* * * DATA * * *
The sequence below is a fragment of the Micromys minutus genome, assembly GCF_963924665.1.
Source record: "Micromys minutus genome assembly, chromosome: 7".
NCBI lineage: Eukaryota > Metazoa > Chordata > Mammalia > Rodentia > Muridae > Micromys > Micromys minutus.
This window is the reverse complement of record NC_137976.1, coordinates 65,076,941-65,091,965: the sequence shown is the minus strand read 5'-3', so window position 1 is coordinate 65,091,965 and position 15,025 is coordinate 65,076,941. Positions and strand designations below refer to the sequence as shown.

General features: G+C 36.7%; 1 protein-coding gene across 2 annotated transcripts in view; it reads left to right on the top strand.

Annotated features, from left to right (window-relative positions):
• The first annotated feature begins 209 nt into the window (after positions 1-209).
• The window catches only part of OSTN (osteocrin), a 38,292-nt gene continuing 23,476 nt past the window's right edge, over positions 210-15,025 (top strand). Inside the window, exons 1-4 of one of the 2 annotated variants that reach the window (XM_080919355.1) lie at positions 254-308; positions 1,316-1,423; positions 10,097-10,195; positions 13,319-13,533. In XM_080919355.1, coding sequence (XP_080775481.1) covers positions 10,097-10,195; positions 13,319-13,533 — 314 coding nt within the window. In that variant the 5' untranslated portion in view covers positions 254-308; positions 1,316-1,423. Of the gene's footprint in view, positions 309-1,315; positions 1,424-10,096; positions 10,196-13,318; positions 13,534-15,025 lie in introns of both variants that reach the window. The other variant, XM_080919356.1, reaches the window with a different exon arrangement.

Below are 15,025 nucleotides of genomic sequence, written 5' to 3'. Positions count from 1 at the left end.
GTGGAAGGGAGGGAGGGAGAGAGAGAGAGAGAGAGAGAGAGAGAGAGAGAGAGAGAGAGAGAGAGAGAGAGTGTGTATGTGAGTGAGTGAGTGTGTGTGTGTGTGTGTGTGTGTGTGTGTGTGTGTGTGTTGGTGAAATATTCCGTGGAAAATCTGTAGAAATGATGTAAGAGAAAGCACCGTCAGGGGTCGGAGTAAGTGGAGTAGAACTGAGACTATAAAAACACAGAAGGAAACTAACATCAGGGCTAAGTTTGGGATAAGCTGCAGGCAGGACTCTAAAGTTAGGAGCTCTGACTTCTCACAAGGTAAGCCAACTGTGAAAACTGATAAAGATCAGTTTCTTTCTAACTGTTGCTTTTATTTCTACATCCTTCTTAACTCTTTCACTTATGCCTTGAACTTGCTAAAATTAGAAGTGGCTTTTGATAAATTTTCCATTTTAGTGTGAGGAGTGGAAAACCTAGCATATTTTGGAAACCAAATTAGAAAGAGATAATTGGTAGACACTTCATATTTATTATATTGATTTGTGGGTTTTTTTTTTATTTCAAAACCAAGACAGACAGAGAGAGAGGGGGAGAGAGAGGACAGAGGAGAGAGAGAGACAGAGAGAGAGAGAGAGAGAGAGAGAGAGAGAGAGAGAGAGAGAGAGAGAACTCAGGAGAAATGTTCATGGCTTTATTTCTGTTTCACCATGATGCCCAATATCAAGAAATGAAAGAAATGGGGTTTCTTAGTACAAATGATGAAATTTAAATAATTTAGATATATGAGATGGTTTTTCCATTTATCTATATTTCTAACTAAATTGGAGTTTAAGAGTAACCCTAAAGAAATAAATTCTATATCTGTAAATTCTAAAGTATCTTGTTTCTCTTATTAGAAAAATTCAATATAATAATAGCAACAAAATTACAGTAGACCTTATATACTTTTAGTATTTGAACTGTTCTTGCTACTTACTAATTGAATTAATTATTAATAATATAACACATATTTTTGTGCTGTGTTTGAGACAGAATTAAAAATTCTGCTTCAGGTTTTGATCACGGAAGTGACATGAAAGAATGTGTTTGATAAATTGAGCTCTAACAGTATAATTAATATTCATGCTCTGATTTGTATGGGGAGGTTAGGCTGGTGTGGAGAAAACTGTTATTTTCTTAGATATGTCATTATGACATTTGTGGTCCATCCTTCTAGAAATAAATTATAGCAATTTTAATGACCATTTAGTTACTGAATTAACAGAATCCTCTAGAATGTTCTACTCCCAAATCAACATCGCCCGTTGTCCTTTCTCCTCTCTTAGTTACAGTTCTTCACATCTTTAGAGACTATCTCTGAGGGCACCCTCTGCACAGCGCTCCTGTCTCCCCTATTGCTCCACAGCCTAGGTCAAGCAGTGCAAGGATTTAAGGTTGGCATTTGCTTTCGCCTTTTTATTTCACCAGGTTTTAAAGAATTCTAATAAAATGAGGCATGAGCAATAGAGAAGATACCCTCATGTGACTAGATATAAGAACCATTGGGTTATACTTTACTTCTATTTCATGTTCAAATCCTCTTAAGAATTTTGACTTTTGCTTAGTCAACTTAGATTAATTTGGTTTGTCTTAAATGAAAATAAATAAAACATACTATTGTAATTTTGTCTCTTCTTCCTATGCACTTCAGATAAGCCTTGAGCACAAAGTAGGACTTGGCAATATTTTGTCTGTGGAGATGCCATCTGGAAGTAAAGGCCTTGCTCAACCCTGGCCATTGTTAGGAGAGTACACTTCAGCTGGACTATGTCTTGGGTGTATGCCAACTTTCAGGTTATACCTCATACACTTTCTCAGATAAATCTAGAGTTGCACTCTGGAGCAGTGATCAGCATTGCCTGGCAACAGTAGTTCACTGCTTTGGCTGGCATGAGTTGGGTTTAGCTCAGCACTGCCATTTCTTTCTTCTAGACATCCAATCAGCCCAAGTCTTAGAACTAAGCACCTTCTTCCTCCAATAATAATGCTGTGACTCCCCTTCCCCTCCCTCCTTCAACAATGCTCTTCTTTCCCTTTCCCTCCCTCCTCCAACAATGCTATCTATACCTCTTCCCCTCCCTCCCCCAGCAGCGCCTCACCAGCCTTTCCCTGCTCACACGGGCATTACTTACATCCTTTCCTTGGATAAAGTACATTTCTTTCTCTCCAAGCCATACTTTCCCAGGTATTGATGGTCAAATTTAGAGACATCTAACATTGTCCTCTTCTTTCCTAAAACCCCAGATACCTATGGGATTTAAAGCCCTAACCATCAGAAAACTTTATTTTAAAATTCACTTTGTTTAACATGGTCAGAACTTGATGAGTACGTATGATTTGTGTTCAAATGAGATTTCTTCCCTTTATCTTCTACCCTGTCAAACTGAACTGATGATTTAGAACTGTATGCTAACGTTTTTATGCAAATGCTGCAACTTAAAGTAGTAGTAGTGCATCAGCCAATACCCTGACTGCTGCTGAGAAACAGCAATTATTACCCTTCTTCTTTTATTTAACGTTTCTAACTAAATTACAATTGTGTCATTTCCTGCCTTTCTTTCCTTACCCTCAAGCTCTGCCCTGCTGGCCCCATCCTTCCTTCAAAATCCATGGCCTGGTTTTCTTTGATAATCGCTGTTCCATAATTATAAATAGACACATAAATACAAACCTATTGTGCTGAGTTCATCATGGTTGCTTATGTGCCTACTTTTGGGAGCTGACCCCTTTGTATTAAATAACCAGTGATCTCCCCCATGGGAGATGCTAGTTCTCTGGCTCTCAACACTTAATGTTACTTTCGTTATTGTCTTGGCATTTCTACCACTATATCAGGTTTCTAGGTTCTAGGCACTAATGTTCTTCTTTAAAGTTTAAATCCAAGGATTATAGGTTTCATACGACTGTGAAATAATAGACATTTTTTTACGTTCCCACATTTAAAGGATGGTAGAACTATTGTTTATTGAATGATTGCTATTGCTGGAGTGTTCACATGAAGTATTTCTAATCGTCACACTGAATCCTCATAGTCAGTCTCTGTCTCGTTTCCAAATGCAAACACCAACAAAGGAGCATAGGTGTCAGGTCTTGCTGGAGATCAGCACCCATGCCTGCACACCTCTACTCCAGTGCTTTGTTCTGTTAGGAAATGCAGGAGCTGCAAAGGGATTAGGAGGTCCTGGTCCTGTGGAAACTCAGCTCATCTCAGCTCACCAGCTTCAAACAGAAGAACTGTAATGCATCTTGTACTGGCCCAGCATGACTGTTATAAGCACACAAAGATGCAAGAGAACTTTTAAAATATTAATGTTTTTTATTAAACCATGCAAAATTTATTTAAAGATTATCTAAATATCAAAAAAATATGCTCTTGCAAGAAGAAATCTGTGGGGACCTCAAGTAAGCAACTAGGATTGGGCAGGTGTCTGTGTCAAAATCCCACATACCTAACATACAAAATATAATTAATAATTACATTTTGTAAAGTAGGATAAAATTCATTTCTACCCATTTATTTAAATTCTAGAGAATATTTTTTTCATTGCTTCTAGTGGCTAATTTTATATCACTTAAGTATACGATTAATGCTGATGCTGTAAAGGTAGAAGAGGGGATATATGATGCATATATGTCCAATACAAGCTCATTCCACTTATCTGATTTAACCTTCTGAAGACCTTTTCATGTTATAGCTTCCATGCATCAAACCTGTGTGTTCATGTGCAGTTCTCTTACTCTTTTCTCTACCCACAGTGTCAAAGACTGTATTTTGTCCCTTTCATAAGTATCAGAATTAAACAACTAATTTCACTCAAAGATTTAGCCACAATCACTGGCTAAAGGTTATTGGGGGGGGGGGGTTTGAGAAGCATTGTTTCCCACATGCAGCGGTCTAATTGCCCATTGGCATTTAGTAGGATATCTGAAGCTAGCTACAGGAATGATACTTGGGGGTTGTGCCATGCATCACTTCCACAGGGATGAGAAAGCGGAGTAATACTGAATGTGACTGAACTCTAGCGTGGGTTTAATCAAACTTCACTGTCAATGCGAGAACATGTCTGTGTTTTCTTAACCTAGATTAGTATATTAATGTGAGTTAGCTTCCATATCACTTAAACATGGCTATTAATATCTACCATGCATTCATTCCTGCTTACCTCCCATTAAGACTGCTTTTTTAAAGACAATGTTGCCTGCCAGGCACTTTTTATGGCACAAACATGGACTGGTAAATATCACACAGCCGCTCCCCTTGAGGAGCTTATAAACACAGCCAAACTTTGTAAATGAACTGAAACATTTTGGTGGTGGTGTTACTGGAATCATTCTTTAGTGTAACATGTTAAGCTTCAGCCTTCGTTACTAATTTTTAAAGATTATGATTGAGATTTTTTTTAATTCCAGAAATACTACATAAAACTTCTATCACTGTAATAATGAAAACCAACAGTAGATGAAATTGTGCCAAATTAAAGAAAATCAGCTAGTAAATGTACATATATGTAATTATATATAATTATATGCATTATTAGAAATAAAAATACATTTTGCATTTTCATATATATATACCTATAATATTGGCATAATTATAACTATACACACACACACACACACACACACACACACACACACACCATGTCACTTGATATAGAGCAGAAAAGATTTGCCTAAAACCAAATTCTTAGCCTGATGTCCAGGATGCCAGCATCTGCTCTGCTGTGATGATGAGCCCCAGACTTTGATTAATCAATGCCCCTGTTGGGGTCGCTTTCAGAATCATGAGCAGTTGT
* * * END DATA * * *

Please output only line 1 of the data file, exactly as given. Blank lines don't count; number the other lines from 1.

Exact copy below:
The sequence below is a fragment of the Micromys minutus genome, assembly GCF_963924665.1.